Trump Campaign Outpaces Biden in Fundraising From Small Donors

Trump Campaign Outpaces Biden in Fundraising From Small Donors

The Biden campaign has been outfundraising the Trump campaign in recent months – but that’s unlikely to worry the incumbent who defeated Hillary Clinton while spending roughly half a much.

As was the case with Clinton, megadonors are inflating the amount of actual support we can infer from the donation data. Total donations aren’t as much of an indicator of enthusiasm for a candidate as are the percent of donations coming from small donors. After all, everyone gets one vote, and in that light a million people donating $5 to Trump means a million times more than one megadonor donating $5 million to Biden. (Though speaking of megadonors – President Trump has floated putting $100 million of his own money into his campaign).

According to Just the News:

Americans who donate to campaigns are more likely to vote, according to the Pew Research Center. “Among those who say they vote always or nearly always, 21% said that they made a donation, compared with 4% of those who seldom voted or voted only part of the time,” the Pew survey found.

Trump raised $229.5 million among small donors compared to Biden’s $139 million, according to latest Center For Responsive Politics data. Biden has raised slightly more money ($187.3 million) than Trump ($183.9 million) among big donors. Trump and Republicans overall have outpaced Biden in total fundraising, with $505.4 million compared to $478.9 million.

Large donations comprise a bigger chunk of the overall money raised by Biden than Trump. This trend could fit into Trump’s electoral argument that Biden is beholden to large, global corporations, while Trump is a fighter for the working and middle classes.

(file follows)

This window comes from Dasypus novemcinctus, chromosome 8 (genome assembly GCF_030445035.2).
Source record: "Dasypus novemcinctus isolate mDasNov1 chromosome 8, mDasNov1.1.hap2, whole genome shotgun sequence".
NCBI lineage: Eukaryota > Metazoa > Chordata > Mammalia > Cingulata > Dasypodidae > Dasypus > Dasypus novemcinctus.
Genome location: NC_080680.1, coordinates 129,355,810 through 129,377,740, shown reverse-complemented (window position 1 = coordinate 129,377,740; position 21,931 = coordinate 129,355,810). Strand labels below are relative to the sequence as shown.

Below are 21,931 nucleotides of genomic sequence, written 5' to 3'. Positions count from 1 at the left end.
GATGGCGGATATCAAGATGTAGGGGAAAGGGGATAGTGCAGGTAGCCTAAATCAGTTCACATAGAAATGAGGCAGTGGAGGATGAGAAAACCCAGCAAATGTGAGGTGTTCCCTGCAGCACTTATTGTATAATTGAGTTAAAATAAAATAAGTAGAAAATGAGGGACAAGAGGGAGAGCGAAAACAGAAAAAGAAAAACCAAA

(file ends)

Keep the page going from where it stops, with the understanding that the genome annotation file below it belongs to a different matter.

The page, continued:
Overall, 57.4% of Biden’s donations are from large donors, while 42.6% are from small donors (those donating less than $200). For Trump it’s 55.3% from small donors, 44.3% from large donors (percentages don’t add up to 100% because 0.4% is classified as coming from “other”).

As we’ve noted before, a wide enthusiasm gap has opened up between Biden and Trump. According to one poll of voter enthusiasm taken as the coronavirus pandemic was escalating,  55% of Trump’s supporters are “very enthusiastic” about backing him, while only 28% of Biden supporters said the same. For some historical context, the gap in those “very enthusiastic” about their candidate in election years is as follows:

• 2020 – Joe Biden: 29-point deficit against President Trump.
• 2016 – Hillary Clinton: 13-point deficit against Donald Trump.
• 2012 – Mitt Romney: 25-point deficit against President Obama.
• 2008 – John McCain: 33-point deficit against Barack Obama.
• 2004 – John Kerry: 16-point deficit against President George W. Bush.

All of the candidates who were trailing in enthusiasm lost. Including Hillary Clinton. She, too, had a slim lead over Trump among registered voters and lagged in enthusiasm, trailing Trump by 13 points in the “very enthusiastic” category in September 2016. Biden is doing 16 points worse than Clinton was.

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